One search of the term “spring cleaning checklist” on Pinterest is enough to make you laugh. And then cry. And ultimately curl up on your couch and question your worthiness as a human being. Seriously.
As I scanned the lists, I began to question myself and the cleanliness of my home. Am I the only person who does NOT take down their draperies once a year and have them laundered? Does everyone else completely empty their pantries, wipe the shelves and install new shelf liner on an annual basis? Do people REALLY polish their door hinges? I mean, really?!? Do they???
As I continue to read the lists, I decide that these checklists must be a joke or meant for people who have not cleaned their house since last year’s spring cleaning, because some of this stuff seems outrageous while others tasks are done on the regular. It makes me question the entire system. Is spring cleaning really necessary? How and why did this even become a thing?
Well, here’s a brief history of spring cleaning. In the Jewish culture, people clean their homes in anticipation of Passover. During Passover, Jews are forbidden to eat or drink anything leavened or fermented with yeast. As a result, they clean before Passover to rid their homes of these items. Traditionally, the Catholic church cleans the altar (and anything associated with it) during Holy Week leading up to Easter. It is still done today in more traditional cultures and often called Clean Week. In Europe and North America, spring cleaning became a custom due to cold and wet climates. March, with its warmer weather, high winds and the lack of insects, became the ideal time to open up doors and windows to let the dust clear.
With modernization, the need for “true” spring cleaning has definitely evolved. We have central heating, so we don’t have to scrub the soot off the walls after burning coal all winter. We have vacuums, so we don’t have to wash and/or dust every single item in our home. Thank goodness!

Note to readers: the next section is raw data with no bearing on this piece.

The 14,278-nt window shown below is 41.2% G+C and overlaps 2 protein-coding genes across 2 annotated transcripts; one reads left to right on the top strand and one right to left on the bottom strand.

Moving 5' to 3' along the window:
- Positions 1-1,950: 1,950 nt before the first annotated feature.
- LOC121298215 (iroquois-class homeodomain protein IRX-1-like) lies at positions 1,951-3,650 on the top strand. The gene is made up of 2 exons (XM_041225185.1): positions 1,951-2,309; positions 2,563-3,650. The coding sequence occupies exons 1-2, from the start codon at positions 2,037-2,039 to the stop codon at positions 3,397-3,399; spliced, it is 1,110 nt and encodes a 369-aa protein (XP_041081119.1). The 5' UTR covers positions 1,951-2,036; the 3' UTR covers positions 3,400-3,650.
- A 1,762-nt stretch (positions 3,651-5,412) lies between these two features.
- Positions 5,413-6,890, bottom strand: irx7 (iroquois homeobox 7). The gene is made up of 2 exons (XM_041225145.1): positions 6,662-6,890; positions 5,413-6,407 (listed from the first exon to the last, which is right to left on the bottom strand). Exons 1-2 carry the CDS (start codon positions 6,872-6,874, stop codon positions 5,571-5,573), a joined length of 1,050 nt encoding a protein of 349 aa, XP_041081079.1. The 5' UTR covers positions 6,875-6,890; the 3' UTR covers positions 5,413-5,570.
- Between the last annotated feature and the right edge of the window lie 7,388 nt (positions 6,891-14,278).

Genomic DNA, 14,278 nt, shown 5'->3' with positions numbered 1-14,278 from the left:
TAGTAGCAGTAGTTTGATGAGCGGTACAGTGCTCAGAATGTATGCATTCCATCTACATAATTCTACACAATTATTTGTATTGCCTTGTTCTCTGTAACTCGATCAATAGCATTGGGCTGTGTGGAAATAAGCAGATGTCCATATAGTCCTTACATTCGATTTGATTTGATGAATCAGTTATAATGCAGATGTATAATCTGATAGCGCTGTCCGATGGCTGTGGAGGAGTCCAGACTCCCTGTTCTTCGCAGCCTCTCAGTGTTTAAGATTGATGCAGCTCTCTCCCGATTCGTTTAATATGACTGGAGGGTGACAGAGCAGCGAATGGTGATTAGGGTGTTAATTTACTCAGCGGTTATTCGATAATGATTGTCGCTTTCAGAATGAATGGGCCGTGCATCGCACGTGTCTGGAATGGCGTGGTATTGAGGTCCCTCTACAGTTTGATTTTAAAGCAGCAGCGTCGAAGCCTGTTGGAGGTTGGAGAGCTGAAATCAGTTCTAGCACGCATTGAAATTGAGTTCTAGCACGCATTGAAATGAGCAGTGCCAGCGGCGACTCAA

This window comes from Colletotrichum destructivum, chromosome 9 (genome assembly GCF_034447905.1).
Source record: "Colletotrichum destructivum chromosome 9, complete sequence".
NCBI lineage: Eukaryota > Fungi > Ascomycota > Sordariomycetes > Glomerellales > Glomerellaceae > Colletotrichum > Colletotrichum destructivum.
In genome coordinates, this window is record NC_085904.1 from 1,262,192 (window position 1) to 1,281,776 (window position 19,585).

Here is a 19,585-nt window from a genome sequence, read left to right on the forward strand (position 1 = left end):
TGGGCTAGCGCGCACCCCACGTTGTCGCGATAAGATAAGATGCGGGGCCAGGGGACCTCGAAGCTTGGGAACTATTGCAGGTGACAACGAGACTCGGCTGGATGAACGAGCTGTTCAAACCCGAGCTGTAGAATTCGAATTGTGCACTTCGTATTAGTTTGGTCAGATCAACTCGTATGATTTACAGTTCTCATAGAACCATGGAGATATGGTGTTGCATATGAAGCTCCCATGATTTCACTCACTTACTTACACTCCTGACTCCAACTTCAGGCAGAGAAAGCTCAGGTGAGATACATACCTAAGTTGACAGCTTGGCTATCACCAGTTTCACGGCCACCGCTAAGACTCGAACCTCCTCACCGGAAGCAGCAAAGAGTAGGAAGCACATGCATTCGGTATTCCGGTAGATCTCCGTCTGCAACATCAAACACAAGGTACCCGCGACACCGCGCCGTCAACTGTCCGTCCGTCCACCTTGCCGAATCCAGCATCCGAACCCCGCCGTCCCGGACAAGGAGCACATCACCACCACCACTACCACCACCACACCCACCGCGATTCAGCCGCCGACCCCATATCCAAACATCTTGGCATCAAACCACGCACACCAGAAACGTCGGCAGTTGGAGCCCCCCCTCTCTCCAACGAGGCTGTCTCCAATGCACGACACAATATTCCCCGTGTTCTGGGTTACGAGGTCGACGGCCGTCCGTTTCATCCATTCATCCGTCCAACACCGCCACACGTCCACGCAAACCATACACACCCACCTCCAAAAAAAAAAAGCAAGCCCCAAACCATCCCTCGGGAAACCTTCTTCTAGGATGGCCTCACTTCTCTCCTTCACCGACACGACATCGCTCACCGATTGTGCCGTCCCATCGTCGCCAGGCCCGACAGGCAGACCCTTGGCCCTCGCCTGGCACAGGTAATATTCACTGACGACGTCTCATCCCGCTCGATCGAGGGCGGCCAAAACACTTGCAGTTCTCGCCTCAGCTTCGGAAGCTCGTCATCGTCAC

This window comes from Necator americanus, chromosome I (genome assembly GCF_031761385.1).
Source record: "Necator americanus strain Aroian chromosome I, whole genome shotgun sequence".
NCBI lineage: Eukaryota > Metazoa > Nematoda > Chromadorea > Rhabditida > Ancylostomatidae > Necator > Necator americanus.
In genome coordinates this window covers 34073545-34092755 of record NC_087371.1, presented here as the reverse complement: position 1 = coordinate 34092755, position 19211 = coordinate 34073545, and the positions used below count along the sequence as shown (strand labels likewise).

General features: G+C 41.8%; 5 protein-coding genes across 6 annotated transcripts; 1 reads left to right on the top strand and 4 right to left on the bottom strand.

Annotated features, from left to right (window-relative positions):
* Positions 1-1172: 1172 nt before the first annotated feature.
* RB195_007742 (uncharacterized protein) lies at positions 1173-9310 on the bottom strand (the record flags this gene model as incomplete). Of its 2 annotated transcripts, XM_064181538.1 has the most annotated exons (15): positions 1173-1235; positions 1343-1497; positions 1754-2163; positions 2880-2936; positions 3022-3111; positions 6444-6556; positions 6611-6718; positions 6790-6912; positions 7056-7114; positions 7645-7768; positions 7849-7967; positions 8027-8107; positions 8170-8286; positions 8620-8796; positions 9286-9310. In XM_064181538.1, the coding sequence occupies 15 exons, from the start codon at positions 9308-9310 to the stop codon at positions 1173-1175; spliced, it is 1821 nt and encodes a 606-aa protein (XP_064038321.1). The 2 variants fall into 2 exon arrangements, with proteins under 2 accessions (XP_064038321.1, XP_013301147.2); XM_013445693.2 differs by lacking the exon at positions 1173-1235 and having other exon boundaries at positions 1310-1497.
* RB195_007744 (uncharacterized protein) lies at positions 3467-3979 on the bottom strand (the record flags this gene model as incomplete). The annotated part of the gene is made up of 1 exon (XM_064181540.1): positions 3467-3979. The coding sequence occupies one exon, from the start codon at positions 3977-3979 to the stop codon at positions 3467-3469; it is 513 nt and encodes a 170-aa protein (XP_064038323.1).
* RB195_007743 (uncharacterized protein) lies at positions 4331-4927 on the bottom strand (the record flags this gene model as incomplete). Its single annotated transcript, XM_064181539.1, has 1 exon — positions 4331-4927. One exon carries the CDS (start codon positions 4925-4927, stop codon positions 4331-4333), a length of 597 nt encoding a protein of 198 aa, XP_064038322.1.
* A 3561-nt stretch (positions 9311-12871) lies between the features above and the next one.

However, there are a few things we can and should do annually to care for and maintain our homes. Here are three things you can do, three tasks your kids can help with, and three things you can outsource. Each of these items is fairly easy, will make a big difference, and won’t take too much time!
Three Jobs for You
- Dust ceiling fans and light fixtures.
- Remove cobwebs from corners and ceilings.
- Dust tops of doors and window frames.
Three Tasks for your Kids
- Dust baseboards.
- Wipe and clean light switches.
- Vacuum upholstered furniture and pillows.
Three Things to Outsource
- Wash windows, inside and out.
- Clean carpets.
- Clean out gutters and downspouts.
If cleaning the entire house is overwhelming, or simply not an option, do these tasks over time. Carve out 20 minutes each day until the house is done! Be sure to make it fun for the kids too! Maybe they earn a sticker for every 20 minutes they work and once they earn a certain number of stickers, they earn a prize or a date out with mom!
What other things do you like to clean each spring?